Gutenberg 13.3 was released this week with support for an experimental new Table of Contents block. It is perfect for longform content that is organized by multiple headings within the document. The block automatically detects Heading blocks within the content and will display them with anchor links that jump to each section.
Users may select the block without knowing how it works with headings. If the post or page doesn’t contain any headings, the block inserts a message prompting users to start adding Heading blocks in order to display a Table of Contents.
For sites that have registered custom taxonomies, Gutenberg’s Post Terms Block now automatically generates a block variation for each term. That means users can select a block to display all the terms associated with that custom taxonomy.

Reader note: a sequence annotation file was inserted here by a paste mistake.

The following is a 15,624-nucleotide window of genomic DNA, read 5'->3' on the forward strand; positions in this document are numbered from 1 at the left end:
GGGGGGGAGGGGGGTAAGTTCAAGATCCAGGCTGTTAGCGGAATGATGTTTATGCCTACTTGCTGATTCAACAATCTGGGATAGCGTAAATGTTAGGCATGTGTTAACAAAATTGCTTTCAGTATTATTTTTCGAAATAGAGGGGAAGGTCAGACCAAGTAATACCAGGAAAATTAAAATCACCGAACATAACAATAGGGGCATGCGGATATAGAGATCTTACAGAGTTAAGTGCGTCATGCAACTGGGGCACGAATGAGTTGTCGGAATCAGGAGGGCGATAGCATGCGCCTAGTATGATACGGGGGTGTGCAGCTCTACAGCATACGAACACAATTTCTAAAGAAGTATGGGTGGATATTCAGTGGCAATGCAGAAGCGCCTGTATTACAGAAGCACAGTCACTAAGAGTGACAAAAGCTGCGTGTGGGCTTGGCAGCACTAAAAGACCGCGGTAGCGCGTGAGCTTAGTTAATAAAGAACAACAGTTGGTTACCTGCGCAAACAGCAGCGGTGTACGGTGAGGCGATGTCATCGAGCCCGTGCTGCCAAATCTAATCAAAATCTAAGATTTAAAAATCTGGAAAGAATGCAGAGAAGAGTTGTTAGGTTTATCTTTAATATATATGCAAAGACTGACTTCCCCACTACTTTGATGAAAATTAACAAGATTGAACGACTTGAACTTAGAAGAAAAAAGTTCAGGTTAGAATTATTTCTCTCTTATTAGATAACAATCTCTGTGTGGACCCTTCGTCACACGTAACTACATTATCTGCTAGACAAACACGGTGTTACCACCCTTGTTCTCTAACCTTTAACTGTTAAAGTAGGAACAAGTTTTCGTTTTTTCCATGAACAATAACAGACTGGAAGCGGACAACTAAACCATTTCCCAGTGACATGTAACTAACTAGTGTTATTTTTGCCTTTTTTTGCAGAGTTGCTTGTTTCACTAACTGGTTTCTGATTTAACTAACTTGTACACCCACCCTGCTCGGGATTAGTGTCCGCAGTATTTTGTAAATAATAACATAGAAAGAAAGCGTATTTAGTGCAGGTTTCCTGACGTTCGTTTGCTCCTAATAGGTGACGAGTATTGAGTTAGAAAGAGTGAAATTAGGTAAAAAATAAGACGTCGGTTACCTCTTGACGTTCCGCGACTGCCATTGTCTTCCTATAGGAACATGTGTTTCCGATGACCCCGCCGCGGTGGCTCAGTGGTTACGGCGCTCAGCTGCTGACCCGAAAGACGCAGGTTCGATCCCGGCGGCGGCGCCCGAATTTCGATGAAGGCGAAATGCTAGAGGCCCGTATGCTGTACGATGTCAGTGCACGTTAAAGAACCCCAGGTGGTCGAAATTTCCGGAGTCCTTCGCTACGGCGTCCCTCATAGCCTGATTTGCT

Other notable additions in 13.3 include the following:
- Query block now supports a “parent” filter that will display content of children from the defined parent
- Heading block now supports Font Family controls
- Save Block List default view preference – allowes users to set a preference for having the Blost Lick view open or closed by default
- New transforms between the Cover and Media & Text blocks
The latest release also brings dozens of enhancements and bug fixes to preferences, border controls, error messages, tooling, accessiblity, and performance. Check out the release post for the full list of changes.
That could be incredibly useful, as it is a pain to do by hand, which is why I’ve only done it to my longest posts. But I am finding more blogs adding the table of contents to a sticky sidebar, and I like it. Do you think it is best ONLY for long posts or worth it at any length?